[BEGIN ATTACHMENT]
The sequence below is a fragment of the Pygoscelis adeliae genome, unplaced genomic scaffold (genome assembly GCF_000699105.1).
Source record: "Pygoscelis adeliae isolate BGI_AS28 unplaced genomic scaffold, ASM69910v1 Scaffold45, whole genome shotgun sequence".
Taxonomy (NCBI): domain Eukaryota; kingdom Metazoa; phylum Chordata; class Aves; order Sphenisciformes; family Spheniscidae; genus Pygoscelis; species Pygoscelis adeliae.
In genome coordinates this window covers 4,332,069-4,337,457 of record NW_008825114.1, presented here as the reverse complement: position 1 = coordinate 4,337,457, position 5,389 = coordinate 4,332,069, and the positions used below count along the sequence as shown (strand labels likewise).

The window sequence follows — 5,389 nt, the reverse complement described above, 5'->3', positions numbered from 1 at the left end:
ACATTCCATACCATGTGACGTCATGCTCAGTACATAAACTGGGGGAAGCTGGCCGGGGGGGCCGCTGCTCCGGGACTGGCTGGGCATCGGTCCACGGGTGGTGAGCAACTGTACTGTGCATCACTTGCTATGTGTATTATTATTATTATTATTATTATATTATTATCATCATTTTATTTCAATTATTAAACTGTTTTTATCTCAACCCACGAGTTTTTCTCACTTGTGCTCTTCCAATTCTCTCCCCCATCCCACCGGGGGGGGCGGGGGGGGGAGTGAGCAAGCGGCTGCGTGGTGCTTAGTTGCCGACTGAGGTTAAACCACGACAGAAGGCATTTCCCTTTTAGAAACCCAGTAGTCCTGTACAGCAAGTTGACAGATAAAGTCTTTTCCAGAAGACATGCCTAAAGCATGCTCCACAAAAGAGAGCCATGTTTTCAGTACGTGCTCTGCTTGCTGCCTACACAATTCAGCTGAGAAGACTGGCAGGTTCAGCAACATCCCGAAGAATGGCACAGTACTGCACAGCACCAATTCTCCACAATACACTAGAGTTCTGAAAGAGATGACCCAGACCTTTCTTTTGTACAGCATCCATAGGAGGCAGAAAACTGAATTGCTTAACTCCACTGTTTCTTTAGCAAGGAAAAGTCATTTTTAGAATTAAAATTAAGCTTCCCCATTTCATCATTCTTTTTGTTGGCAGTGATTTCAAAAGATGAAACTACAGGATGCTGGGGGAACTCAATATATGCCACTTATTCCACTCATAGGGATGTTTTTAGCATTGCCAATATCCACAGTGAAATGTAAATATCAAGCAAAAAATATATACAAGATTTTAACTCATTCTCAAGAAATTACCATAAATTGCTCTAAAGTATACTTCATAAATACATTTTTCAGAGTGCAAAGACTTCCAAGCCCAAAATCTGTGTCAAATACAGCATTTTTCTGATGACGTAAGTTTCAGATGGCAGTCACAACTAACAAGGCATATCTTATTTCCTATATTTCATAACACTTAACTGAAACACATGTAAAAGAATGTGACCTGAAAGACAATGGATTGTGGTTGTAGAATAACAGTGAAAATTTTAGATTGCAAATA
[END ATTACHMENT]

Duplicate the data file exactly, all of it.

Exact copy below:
The sequence below is a fragment of the Pygoscelis adeliae genome, unplaced genomic scaffold (genome assembly GCF_000699105.1).
Source record: "Pygoscelis adeliae isolate BGI_AS28 unplaced genomic scaffold, ASM69910v1 Scaffold45, whole genome shotgun sequence".
Taxonomy (NCBI): domain Eukaryota; kingdom Metazoa; phylum Chordata; class Aves; order Sphenisciformes; family Spheniscidae; genus Pygoscelis; species Pygoscelis adeliae.
In genome coordinates this window covers 4,332,069-4,337,457 of record NW_008825114.1, presented here as the reverse complement: position 1 = coordinate 4,337,457, position 5,389 = coordinate 4,332,069, and the positions used below count along the sequence as shown (strand labels likewise).

The window sequence follows — 5,389 nt, the reverse complement described above, 5'->3', positions numbered from 1 at the left end:
ACATTCCATACCATGTGACGTCATGCTCAGTACATAAACTGGGGGAAGCTGGCCGGGGGGGCCGCTGCTCCGGGACTGGCTGGGCATCGGTCCACGGGTGGTGAGCAACTGTACTGTGCATCACTTGCTATGTGTATTATTATTATTATTATTATTATATTATTATCATCATTTTATTTCAATTATTAAACTGTTTTTATCTCAACCCACGAGTTTTTCTCACTTGTGCTCTTCCAATTCTCTCCCCCATCCCACCGGGGGGGGCGGGGGGGGGAGTGAGCAAGCGGCTGCGTGGTGCTTAGTTGCCGACTGAGGTTAAACCACGACAGAAGGCATTTCCCTTTTAGAAACCCAGTAGTCCTGTACAGCAAGTTGACAGATAAAGTCTTTTCCAGAAGACATGCCTAAAGCATGCTCCACAAAAGAGAGCCATGTTTTCAGTACGTGCTCTGCTTGCTGCCTACACAATTCAGCTGAGAAGACTGGCAGGTTCAGCAACATCCCGAAGAATGGCACAGTACTGCACAGCACCAATTCTCCACAATACACTAGAGTTCTGAAAGAGATGACCCAGACCTTTCTTTTGTACAGCATCCATAGGAGGCAGAAAACTGAATTGCTTAACTCCACTGTTTCTTTAGCAAGGAAAAGTCATTTTTAGAATTAAAATTAAGCTTCCCCATTTCATCATTCTTTTTGTTGGCAGTGATTTCAAAAGATGAAACTACAGGATGCTGGGGGAACTCAATATATGCCACTTATTCCACTCATAGGGATGTTTTTAGCATTGCCAATATCCACAGTGAAATGTAAATATCAAGCAAAAAATATATACAAGATTTTAACTCATTCTCAAGAAATTACCATAAATTGCTCTAAAGTATACTTCATAAATACATTTTTCAGAGTGCAAAGACTTCCAAGCCCAAAATCTGTGTCAAATACAGCATTTTTCTGATGACGTAAGTTTCAGATGGCAGTCACAACTAACAAGGCATATCTTATTTCCTATATTTCATAACACTTAACTGAAACACATGTAAAAGAATGTGACCTGAAAGACAATGGATTGTGGTTGTAGAATAACAGTGAAAATTTTAGATTGCAAATA